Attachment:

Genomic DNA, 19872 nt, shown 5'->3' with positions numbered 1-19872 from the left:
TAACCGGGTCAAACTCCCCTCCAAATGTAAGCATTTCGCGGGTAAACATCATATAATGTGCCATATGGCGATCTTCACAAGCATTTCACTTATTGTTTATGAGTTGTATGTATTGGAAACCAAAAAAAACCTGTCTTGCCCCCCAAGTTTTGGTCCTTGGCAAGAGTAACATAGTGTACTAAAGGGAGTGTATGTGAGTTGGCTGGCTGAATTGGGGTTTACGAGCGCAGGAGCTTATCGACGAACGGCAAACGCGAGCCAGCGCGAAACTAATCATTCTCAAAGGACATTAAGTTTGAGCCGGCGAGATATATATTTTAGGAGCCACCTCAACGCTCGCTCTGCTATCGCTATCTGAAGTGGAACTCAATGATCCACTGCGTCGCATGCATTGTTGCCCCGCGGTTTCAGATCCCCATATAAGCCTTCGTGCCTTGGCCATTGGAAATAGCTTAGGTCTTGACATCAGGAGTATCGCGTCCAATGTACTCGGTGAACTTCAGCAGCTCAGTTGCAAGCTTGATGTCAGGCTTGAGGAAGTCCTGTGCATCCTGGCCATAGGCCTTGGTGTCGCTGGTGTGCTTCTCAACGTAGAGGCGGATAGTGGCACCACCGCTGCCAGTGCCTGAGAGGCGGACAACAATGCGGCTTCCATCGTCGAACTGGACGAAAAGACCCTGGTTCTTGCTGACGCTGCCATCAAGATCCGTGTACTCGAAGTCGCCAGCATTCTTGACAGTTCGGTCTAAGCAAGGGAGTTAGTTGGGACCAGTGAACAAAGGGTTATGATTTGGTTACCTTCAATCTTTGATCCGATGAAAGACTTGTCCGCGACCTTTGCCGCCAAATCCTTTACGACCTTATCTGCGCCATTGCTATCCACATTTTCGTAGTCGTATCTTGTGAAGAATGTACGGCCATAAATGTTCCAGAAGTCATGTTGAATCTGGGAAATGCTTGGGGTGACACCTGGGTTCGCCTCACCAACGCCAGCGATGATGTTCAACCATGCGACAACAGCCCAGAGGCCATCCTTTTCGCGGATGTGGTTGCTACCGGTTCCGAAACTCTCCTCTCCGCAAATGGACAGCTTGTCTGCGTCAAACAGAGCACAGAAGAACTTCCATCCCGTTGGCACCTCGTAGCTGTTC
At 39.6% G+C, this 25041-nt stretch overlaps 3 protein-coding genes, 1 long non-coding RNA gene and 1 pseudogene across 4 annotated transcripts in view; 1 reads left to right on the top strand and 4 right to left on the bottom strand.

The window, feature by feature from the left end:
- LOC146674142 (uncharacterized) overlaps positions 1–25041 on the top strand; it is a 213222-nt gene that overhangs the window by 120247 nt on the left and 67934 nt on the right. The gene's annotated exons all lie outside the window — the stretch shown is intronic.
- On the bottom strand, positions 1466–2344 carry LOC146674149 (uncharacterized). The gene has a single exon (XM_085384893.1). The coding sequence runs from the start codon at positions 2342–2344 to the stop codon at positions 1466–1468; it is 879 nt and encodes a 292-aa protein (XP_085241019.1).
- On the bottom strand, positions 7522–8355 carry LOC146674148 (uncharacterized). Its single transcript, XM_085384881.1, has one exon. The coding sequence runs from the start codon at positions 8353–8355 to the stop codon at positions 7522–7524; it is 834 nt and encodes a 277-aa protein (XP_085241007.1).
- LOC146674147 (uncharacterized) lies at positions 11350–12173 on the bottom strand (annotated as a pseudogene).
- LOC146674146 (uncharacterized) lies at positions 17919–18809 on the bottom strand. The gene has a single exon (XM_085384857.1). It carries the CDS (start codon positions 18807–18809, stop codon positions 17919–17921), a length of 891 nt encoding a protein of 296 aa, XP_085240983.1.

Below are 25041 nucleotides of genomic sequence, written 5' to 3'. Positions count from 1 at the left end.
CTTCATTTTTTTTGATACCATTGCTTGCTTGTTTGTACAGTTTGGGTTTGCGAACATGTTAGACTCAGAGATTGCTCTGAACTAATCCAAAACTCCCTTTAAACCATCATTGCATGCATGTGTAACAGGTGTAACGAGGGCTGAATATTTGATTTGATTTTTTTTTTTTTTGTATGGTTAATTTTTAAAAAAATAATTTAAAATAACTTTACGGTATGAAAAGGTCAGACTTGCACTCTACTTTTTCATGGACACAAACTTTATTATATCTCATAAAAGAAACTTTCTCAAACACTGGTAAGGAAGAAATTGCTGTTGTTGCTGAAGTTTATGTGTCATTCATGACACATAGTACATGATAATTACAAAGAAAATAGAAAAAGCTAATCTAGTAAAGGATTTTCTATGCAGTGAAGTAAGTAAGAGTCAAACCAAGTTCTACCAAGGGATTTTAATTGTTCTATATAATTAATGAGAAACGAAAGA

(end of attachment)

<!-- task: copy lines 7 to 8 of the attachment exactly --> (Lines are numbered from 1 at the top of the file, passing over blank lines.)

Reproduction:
- On the bottom strand, positions 7522–8355 carry LOC146674148 (uncharacterized). Its single transcript, XM_085384881.1, has one exon. The coding sequence runs from the start codon at positions 8353–8355 to the stop codon at positions 7522–7524; it is 834 nt and encodes a 277-aa protein (XP_085241007.1).
- LOC146674147 (uncharacterized) lies at positions 11350–12173 on the bottom strand (annotated as a pseudogene).